• H04N21/647Control signaling between network components and server or clients; Network processes for video distribution between server and clients, e.g. controlling the quality of the video stream, by dropping packets, protecting content from unauthorised alteration within the network, monitoring of network load, bridging between two different networks, e.g. between IP and wireless
    • H04N21/64707Control signaling between network components and server or clients; Network processes for video distribution between server and clients, e.g. controlling the quality of the video stream, by dropping packets, protecting content from unauthorised alteration within the network, monitoring of network load, bridging between two different networks, e.g. between IP and wireless for transferring content from a first network to a second network, e.g. between IP and wireless
    • HELECTRICITY
    • H04ELECTRIC COMMUNICATION TECHNIQUE
    • H04LTRANSMISSION OF DIGITAL INFORMATION, e.g. TELEGRAPHIC COMMUNICATION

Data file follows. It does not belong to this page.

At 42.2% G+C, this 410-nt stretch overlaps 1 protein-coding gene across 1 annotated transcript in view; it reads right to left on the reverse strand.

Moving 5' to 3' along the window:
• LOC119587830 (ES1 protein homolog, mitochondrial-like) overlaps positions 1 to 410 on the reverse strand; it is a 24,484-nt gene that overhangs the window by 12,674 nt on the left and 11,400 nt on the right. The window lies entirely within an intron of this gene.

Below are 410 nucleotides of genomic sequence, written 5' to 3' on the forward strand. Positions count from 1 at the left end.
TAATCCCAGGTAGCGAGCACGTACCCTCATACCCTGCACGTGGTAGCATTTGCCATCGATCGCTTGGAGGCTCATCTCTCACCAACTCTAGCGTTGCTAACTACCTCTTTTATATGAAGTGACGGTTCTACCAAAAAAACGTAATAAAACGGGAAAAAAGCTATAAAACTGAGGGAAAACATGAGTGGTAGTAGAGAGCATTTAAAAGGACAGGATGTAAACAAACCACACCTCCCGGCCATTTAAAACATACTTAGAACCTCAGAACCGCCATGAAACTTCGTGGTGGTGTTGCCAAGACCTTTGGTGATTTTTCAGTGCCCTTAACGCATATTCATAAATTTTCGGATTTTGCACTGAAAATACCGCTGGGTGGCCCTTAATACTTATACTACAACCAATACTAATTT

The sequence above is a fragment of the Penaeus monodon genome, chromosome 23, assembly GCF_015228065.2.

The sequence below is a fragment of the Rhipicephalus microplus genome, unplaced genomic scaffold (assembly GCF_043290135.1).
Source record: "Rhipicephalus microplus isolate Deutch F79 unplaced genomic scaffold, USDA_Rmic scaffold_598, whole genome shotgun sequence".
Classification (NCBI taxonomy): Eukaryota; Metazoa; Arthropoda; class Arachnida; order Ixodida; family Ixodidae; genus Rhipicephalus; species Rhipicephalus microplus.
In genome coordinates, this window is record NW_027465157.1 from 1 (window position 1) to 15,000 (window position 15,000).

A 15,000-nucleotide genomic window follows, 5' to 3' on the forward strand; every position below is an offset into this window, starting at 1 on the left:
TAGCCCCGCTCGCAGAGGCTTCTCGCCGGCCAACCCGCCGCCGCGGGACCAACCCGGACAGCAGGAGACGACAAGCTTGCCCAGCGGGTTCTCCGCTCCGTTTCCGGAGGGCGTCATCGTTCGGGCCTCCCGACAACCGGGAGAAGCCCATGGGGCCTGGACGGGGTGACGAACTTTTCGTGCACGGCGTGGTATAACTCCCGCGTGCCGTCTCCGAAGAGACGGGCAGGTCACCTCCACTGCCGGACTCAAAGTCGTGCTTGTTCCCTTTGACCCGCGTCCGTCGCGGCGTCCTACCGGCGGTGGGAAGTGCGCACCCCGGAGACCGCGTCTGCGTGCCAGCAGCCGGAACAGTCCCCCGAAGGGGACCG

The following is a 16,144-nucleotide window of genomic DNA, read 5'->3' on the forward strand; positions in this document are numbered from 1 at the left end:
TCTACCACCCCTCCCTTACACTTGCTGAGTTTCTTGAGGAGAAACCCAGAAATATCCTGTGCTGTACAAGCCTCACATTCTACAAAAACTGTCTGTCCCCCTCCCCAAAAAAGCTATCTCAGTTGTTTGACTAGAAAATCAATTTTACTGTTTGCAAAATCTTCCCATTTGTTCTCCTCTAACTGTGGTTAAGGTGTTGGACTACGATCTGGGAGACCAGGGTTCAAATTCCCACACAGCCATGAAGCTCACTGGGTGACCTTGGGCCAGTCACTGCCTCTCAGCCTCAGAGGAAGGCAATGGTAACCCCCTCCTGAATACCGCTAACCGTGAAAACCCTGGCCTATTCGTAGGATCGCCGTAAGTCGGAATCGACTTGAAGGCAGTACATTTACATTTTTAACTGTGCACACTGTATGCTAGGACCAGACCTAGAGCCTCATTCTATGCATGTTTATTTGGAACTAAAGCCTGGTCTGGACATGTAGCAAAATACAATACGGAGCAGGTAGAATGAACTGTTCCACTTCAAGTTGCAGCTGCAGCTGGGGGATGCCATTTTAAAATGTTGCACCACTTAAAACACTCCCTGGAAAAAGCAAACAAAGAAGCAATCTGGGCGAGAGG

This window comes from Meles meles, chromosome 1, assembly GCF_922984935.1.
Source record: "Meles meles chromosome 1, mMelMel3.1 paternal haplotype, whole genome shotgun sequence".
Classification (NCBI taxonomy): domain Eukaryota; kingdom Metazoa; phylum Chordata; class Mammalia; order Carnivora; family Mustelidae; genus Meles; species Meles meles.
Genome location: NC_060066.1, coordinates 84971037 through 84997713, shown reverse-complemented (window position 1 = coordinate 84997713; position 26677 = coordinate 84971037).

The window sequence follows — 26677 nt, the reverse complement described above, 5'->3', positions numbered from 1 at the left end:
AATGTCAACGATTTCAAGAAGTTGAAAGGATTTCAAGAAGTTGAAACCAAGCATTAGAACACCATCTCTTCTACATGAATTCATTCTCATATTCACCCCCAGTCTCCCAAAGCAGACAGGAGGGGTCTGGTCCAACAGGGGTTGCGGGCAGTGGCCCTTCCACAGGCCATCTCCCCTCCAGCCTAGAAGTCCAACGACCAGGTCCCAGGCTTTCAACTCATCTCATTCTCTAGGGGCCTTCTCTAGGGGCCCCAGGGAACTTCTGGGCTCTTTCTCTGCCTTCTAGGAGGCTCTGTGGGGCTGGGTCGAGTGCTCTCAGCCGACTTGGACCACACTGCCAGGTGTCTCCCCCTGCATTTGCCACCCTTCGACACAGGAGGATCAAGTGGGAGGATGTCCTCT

• H04L12/00Data switching networks
    • H04L12/28Data switching networks characterised by path configuration, e.g. local area networks [LAN], wide area networks [WAN]
    • H04L12/2801Broadband local area networks
    • HELECTRICITY
    • H04ELECTRIC COMMUNICATION TECHNIQUE
    • H04NPICTORIAL COMMUNICATION, e.g. TELEVISION
    • H04N21/00Selective content distribution, e.g. interactive television or video on demand [VOD]
    • H04N21/20Servers specifically adapted for the distribution of content, e.g. VOD servers; Operations thereof
    • H04N21/21Server components or server architectures
    • H04N21/222Secondary servers, e.g. proxy server, cable television Head-end
    • HELECTRICITY
    • H04ELECTRIC COMMUNICATION TECHNIQUE
    • H04NPICTORIAL COMMUNICATION, e.g. TELEVISION
    • H04N21/00Selective content distribution, e.g. interactive television or video on demand [VOD]
    • H04N21/60Network structure or processes for video distribution between server and client or between remote clients; Control signalling between clients, server and network components; Transmission of management data between server and client, e.g. sending from server to client commands for recording incoming content stream; Communication details between server and client